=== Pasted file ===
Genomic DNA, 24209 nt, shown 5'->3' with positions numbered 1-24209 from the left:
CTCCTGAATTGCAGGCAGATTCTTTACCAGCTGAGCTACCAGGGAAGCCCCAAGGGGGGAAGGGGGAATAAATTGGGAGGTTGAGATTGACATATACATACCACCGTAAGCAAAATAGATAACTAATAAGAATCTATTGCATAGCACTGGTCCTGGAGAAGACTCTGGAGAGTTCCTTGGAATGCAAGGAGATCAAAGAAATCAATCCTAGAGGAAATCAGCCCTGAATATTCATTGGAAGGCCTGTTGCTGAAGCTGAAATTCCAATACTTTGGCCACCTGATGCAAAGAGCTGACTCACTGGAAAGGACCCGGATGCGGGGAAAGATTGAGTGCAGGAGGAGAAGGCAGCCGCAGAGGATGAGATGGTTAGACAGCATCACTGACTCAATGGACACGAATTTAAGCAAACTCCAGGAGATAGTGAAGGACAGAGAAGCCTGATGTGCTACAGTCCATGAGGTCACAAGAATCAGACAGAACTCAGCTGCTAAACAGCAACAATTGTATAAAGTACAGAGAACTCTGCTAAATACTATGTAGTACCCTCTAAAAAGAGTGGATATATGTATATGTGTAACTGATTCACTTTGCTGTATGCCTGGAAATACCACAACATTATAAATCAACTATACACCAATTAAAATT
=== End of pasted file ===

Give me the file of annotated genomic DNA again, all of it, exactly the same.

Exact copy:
Genomic DNA, 24209 nt, shown 5'->3' with positions numbered 1-24209 from the left:
CTCCTGAATTGCAGGCAGATTCTTTACCAGCTGAGCTACCAGGGAAGCCCCAAGGGGGGAAGGGGGAATAAATTGGGAGGTTGAGATTGACATATACATACCACCGTAAGCAAAATAGATAACTAATAAGAATCTATTGCATAGCACTGGTCCTGGAGAAGACTCTGGAGAGTTCCTTGGAATGCAAGGAGATCAAAGAAATCAATCCTAGAGGAAATCAGCCCTGAATATTCATTGGAAGGCCTGTTGCTGAAGCTGAAATTCCAATACTTTGGCCACCTGATGCAAAGAGCTGACTCACTGGAAAGGACCCGGATGCGGGGAAAGATTGAGTGCAGGAGGAGAAGGCAGCCGCAGAGGATGAGATGGTTAGACAGCATCACTGACTCAATGGACACGAATTTAAGCAAACTCCAGGAGATAGTGAAGGACAGAGAAGCCTGATGTGCTACAGTCCATGAGGTCACAAGAATCAGACAGAACTCAGCTGCTAAACAGCAACAATTGTATAAAGTACAGAGAACTCTGCTAAATACTATGTAGTACCCTCTAAAAAGAGTGGATATATGTATATGTGTAACTGATTCACTTTGCTGTATGCCTGGAAATACCACAACATTATAAATCAACTATACACCAATTAAAATT